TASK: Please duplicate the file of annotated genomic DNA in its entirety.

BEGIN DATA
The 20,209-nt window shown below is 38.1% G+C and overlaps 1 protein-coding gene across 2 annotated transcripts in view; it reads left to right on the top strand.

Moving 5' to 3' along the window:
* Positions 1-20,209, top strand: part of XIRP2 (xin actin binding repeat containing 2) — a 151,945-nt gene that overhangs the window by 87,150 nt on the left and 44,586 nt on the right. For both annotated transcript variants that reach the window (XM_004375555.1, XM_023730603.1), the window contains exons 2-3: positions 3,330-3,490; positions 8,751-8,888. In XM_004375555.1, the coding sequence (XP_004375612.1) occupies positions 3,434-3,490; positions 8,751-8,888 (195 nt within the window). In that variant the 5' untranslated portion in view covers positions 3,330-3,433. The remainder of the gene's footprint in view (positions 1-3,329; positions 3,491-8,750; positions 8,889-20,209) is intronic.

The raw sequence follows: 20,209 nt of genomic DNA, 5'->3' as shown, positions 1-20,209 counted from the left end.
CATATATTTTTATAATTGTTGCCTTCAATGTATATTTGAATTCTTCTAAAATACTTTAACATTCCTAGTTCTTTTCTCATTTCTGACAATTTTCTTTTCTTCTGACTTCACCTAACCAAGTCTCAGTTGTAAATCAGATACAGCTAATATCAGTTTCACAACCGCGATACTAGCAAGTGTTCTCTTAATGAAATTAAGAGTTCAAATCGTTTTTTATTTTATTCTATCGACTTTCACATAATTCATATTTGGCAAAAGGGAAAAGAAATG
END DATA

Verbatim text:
The 20,209-nt window shown below is 38.1% G+C and overlaps 1 protein-coding gene across 2 annotated transcripts in view; it reads left to right on the top strand.

Moving 5' to 3' along the window:
* Positions 1-20,209, top strand: part of XIRP2 (xin actin binding repeat containing 2) — a 151,945-nt gene that overhangs the window by 87,150 nt on the left and 44,586 nt on the right. For both annotated transcript variants that reach the window (XM_004375555.1, XM_023730603.1), the window contains exons 2-3: positions 3,330-3,490; positions 8,751-8,888. In XM_004375555.1, the coding sequence (XP_004375612.1) occupies positions 3,434-3,490; positions 8,751-8,888 (195 nt within the window). In that variant the 5' untranslated portion in view covers positions 3,330-3,433. The remainder of the gene's footprint in view (positions 1-3,329; positions 3,491-8,750; positions 8,889-20,209) is intronic.

The raw sequence follows: 20,209 nt of genomic DNA, 5'->3' as shown, positions 1-20,209 counted from the left end.
CATATATTTTTATAATTGTTGCCTTCAATGTATATTTGAATTCTTCTAAAATACTTTAACATTCCTAGTTCTTTTCTCATTTCTGACAATTTTCTTTTCTTCTGACTTCACCTAACCAAGTCTCAGTTGTAAATCAGATACAGCTAATATCAGTTTCACAACCGCGATACTAGCAAGTGTTCTCTTAATGAAATTAAGAGTTCAAATCGTTTTTTATTTTATTCTATCGACTTTCACATAATTCATATTTGGCAAAAGGGAAAAGAAATG